Management is not a science like mathematics or quantum physics, but sometimes the truth comes to the forefront like laws of nature. One of those is the basic need for attention. Translated into workplace mumbo-jumbo this means that people (starting with you and me) have a basic need to be proud of what they are being and doing.
Too bad we are clueless when it comes to ‘managing’ attention … because there’s quite some evidence that this would be a wise thing to do.
Attention is the Common Denominator
In the domain of motivation theory some gurus have summarized and visualized the motivation laws of gravity and other major truths even before I was born. When we have a closer look, there is one thing that all of them have in common: attention as the driving force. Let’s have a look at my three favorites:
1. Abraham Maslow’s Hierarchy of Needs (1943)
Maslow’s hierarchy of needs is often depicted as a pyramid consisting of five levels. Like in a computer game we only worry about the needs of certain level if the needs of all the lower levels are met.
Fulfilling the needs of a certain level is nothing more than managing the attention on that level.
2. William Reilly’s Balance of ‘Wants’ (1957)
Quite an old book in which he describes the 4 basic ‘wants’. Way less popular than Maslow, not the most requested article from the Harvard Business Review like Herzberg – but to the same extent pretty much to the point when it comes to describing what we really want.
All of the things we want so much are actually a form of expressing attention, the currency of attention so to speak. (thanks to Michael Neill for pointing me to this reference).
3. Frederick Herzberg’s Two Factor Theory (1959)
According to his theory, people are influenced by two factors. First, motivation factors, which help increase satisfaction but have little effect on dissatisfaction. Second, hygiene factors which, if absent or inadequate, cause dissatisfaction, but their presence has little effect on long-term satisfaction.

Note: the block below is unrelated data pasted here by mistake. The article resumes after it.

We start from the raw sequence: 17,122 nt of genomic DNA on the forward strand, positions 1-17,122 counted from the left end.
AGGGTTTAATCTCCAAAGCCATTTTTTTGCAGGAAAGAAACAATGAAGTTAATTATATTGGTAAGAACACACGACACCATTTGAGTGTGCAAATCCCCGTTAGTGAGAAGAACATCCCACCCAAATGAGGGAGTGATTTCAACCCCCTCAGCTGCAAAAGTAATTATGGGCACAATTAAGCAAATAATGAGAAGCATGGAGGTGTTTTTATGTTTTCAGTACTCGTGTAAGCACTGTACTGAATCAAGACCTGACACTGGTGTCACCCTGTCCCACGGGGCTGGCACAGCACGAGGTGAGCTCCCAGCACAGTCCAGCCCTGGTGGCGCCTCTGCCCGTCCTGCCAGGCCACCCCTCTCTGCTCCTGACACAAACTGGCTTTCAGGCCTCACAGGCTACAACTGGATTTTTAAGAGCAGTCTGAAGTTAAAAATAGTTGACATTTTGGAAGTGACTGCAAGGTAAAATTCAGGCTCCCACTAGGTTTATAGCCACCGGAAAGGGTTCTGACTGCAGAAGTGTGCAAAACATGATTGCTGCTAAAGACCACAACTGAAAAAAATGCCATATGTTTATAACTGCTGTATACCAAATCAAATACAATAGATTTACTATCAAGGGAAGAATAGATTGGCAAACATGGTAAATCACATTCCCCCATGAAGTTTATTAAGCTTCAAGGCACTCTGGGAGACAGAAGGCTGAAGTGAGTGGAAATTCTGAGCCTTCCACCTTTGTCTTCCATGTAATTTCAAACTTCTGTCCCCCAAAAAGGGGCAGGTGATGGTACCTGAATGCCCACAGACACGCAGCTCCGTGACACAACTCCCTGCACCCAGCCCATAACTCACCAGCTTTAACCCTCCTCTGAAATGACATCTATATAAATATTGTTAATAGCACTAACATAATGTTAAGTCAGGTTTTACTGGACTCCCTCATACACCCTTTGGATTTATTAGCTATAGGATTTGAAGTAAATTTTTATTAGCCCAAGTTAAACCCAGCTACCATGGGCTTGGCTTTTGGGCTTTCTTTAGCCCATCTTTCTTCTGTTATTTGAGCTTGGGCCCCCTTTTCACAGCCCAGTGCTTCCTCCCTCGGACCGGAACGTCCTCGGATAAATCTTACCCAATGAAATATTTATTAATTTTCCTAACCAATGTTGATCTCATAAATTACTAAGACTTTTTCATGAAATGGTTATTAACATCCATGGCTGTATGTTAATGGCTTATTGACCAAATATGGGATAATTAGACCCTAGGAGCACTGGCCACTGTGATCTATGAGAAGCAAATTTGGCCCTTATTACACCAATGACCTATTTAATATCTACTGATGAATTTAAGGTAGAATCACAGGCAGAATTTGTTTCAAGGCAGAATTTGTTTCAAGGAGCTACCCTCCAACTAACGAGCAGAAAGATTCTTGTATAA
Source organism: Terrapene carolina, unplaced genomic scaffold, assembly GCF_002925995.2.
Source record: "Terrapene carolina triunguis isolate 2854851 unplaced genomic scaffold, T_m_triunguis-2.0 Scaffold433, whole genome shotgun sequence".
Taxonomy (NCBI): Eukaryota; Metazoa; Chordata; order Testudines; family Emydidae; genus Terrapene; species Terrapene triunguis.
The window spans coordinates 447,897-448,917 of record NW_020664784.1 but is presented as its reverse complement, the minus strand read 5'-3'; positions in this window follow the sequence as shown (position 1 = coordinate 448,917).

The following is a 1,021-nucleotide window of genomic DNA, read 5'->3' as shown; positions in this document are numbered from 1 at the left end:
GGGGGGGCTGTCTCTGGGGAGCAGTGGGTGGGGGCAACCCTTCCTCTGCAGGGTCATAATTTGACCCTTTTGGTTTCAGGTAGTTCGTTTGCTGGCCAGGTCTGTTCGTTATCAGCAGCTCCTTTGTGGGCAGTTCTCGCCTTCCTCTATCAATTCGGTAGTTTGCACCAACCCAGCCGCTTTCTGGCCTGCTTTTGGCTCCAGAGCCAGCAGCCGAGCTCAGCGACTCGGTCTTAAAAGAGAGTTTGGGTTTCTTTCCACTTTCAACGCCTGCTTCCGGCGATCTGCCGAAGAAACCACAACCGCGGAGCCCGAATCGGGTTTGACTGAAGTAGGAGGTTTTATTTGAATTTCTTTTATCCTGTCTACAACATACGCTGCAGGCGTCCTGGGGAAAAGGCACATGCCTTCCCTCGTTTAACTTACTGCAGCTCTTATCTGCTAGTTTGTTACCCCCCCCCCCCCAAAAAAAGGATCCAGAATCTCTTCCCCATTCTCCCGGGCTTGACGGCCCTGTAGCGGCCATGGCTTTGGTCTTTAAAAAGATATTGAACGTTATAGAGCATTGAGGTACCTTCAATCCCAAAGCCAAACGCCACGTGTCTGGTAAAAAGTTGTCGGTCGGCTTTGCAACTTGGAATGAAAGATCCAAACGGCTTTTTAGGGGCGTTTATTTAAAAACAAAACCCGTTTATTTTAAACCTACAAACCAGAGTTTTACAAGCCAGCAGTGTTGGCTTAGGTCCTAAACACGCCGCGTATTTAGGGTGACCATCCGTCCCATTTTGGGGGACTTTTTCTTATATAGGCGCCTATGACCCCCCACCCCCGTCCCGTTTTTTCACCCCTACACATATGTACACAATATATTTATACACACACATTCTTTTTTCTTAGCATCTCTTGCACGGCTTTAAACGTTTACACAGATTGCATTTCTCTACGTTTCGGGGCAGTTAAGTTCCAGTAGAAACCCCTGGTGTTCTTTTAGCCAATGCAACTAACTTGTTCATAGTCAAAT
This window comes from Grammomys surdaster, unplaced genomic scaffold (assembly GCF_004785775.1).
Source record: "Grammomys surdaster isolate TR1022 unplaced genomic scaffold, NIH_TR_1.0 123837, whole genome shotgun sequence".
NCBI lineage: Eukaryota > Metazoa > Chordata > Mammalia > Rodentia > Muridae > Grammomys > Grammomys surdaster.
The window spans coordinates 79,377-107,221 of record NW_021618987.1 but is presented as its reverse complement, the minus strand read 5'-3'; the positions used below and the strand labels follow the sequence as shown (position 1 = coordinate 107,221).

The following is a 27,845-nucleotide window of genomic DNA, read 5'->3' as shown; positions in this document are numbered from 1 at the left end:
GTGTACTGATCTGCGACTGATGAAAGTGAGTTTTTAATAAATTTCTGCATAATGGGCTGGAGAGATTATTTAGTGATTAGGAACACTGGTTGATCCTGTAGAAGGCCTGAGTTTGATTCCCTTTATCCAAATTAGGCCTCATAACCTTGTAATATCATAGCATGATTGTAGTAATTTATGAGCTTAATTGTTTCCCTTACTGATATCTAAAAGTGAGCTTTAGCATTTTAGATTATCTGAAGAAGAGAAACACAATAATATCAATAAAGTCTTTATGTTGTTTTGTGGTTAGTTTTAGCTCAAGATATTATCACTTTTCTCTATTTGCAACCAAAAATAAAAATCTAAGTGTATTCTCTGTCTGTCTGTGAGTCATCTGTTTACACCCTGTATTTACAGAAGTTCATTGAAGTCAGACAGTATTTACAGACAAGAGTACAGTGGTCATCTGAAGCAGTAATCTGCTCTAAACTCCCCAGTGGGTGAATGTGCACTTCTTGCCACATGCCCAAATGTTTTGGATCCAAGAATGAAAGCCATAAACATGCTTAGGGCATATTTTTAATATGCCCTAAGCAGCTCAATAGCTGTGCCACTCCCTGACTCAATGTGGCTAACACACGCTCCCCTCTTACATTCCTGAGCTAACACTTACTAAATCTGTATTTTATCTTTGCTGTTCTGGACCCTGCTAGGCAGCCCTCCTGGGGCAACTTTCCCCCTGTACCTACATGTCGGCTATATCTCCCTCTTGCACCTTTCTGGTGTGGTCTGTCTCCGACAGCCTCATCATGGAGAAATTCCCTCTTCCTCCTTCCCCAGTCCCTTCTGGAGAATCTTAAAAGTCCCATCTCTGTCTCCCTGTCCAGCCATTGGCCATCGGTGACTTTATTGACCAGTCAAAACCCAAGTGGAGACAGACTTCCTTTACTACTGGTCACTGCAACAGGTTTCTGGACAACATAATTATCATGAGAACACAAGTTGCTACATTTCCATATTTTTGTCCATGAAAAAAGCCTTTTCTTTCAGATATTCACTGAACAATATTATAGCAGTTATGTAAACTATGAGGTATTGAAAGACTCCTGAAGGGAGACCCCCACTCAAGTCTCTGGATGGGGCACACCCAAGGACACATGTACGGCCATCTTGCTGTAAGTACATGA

In other words: motivators are the factors that add value if you pay attention to them (note the management term: ‘paying’ attention, as if it were a resource like money, time and manpower). Hygiene factors on the other hand are those things that are damaging if we don’t pay attention to them.
Those of you who regularly scan through the ‘question & answer’ section of LinkedIn may have noted that there is one question that keeps coming back: ‘what is the difference between managing and leading?’. A lot of interesting responses pop up, some more practical than others. In the light of this post, I could offer an additional answer to that question:
Managing = taking care of the resources Time, Money and Manpower.
Leading = adding the resource ‘Attention’ to that list.
If there is one thing that I want to continue blogging about in 2008, it is attention management. Take my word for it: it’s my new year’s resolution.